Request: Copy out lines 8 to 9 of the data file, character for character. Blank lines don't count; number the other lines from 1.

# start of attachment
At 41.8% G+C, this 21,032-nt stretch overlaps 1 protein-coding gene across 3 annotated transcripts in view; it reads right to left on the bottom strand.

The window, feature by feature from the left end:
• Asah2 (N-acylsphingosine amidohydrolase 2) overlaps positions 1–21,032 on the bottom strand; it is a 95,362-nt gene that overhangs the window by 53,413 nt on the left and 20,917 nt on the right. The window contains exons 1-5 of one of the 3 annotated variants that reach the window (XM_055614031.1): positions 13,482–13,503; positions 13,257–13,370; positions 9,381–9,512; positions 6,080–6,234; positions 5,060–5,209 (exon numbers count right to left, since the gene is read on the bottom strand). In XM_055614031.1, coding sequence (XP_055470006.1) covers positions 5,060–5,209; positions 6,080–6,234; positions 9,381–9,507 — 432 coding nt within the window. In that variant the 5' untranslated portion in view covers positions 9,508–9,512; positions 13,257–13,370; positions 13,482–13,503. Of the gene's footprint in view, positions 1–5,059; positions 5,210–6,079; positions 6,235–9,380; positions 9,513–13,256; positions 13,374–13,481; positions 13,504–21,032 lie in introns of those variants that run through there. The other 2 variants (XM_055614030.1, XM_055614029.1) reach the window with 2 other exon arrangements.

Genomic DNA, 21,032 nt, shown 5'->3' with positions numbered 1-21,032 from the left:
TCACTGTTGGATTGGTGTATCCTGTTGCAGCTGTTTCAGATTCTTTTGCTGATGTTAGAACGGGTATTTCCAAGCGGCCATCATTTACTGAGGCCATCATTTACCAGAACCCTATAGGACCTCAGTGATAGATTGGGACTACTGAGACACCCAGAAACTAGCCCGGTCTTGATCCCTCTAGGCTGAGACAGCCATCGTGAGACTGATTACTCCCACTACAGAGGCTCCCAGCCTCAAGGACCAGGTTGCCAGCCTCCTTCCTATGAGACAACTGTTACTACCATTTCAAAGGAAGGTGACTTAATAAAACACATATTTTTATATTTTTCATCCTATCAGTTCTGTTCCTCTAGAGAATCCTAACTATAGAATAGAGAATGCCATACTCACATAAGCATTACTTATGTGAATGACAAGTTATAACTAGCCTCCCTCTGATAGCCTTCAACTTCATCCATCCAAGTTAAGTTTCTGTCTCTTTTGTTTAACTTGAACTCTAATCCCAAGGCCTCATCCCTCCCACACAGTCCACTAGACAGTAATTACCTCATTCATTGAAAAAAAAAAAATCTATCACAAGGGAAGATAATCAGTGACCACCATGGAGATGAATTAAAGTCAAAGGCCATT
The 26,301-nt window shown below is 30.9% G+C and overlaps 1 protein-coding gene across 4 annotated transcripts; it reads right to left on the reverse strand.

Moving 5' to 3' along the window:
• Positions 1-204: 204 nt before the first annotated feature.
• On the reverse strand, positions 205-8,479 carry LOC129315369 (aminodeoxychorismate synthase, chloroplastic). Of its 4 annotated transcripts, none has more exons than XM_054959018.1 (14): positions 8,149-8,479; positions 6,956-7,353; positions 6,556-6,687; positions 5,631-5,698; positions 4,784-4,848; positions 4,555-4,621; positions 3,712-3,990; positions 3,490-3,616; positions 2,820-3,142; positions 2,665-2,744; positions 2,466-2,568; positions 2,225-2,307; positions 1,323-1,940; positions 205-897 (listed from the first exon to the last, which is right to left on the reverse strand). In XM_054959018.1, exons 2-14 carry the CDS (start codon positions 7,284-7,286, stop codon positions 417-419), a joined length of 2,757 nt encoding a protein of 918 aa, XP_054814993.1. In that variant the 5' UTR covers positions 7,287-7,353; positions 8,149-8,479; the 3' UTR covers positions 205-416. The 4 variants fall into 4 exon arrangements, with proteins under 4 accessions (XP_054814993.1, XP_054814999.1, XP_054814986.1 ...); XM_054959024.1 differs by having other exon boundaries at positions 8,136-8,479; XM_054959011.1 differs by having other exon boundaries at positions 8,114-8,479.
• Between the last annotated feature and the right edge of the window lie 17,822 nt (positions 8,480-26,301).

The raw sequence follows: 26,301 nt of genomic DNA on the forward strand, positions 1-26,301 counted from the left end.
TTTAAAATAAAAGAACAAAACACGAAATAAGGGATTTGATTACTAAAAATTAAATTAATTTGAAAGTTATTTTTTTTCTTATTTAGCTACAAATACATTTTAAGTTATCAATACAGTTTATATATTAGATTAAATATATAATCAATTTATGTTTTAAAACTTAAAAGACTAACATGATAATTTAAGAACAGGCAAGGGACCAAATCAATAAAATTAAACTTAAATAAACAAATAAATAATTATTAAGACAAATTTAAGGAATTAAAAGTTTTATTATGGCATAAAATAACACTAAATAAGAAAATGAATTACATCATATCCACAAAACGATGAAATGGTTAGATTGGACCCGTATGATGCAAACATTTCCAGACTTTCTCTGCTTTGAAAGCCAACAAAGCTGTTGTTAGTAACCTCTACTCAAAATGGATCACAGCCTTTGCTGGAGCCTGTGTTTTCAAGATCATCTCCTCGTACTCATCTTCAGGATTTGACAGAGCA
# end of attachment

• Positions 1-204: 204 nt before the first annotated feature.
• On the reverse strand, positions 205-8,479 carry LOC129315369 (aminodeoxychorismate synthase, chloroplastic). Of its 4 annotated transcripts, none has more exons than XM_054959018.1 (14): positions 8,149-8,479; positions 6,956-7,353; positions 6,556-6,687; positions 5,631-5,698; positions 4,784-4,848; positions 4,555-4,621; positions 3,712-3,990; positions 3,490-3,616; positions 2,820-3,142; positions 2,665-2,744; positions 2,466-2,568; positions 2,225-2,307; positions 1,323-1,940; positions 205-897 (listed from the first exon to the last, which is right to left on the reverse strand). In XM_054959018.1, exons 2-14 carry the CDS (start codon positions 7,284-7,286, stop codon positions 417-419), a joined length of 2,757 nt encoding a protein of 918 aa, XP_054814993.1. In that variant the 5' UTR covers positions 7,287-7,353; positions 8,149-8,479; the 3' UTR covers positions 205-416. The 4 variants fall into 4 exon arrangements, with proteins under 4 accessions (XP_054814993.1, XP_054814999.1, XP_054814986.1 ...); XM_054959024.1 differs by having other exon boundaries at positions 8,136-8,479; XM_054959011.1 differs by having other exon boundaries at positions 8,114-8,479.